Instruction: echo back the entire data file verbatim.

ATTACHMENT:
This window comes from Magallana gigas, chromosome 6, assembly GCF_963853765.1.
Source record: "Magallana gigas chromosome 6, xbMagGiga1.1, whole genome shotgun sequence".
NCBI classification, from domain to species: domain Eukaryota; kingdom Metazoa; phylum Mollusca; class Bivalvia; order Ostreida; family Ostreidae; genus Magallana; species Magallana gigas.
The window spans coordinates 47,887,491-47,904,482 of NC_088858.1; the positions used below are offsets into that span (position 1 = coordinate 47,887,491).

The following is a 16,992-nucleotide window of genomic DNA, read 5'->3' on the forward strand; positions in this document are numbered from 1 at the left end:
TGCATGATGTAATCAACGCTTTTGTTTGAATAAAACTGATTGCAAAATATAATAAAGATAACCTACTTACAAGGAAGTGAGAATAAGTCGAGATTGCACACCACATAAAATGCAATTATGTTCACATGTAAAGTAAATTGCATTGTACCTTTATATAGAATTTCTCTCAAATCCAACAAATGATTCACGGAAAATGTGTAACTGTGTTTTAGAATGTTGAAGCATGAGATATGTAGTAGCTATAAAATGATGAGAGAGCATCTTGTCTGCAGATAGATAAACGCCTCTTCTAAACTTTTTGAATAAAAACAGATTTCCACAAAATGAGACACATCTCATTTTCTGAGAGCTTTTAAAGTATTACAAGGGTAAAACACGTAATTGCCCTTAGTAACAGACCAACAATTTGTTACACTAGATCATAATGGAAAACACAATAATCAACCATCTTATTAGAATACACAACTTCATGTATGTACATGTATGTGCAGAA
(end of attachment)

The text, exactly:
This window comes from Magallana gigas, chromosome 6, assembly GCF_963853765.1.
Source record: "Magallana gigas chromosome 6, xbMagGiga1.1, whole genome shotgun sequence".
NCBI classification, from domain to species: domain Eukaryota; kingdom Metazoa; phylum Mollusca; class Bivalvia; order Ostreida; family Ostreidae; genus Magallana; species Magallana gigas.
The window spans coordinates 47,887,491-47,904,482 of NC_088858.1; the positions used below are offsets into that span (position 1 = coordinate 47,887,491).

The following is a 16,992-nucleotide window of genomic DNA, read 5'->3' on the forward strand; positions in this document are numbered from 1 at the left end:
TGCATGATGTAATCAACGCTTTTGTTTGAATAAAACTGATTGCAAAATATAATAAAGATAACCTACTTACAAGGAAGTGAGAATAAGTCGAGATTGCACACCACATAAAATGCAATTATGTTCACATGTAAAGTAAATTGCATTGTACCTTTATATAGAATTTCTCTCAAATCCAACAAATGATTCACGGAAAATGTGTAACTGTGTTTTAGAATGTTGAAGCATGAGATATGTAGTAGCTATAAAATGATGAGAGAGCATCTTGTCTGCAGATAGATAAACGCCTCTTCTAAACTTTTTGAATAAAAACAGATTTCCACAAAATGAGACACATCTCATTTTCTGAGAGCTTTTAAAGTATTACAAGGGTAAAACACGTAATTGCCCTTAGTAACAGACCAACAATTTGTTACACTAGATCATAATGGAAAACACAATAATCAACCATCTTATTAGAATACACAACTTCATGTATGTACATGTATGTGCAGAA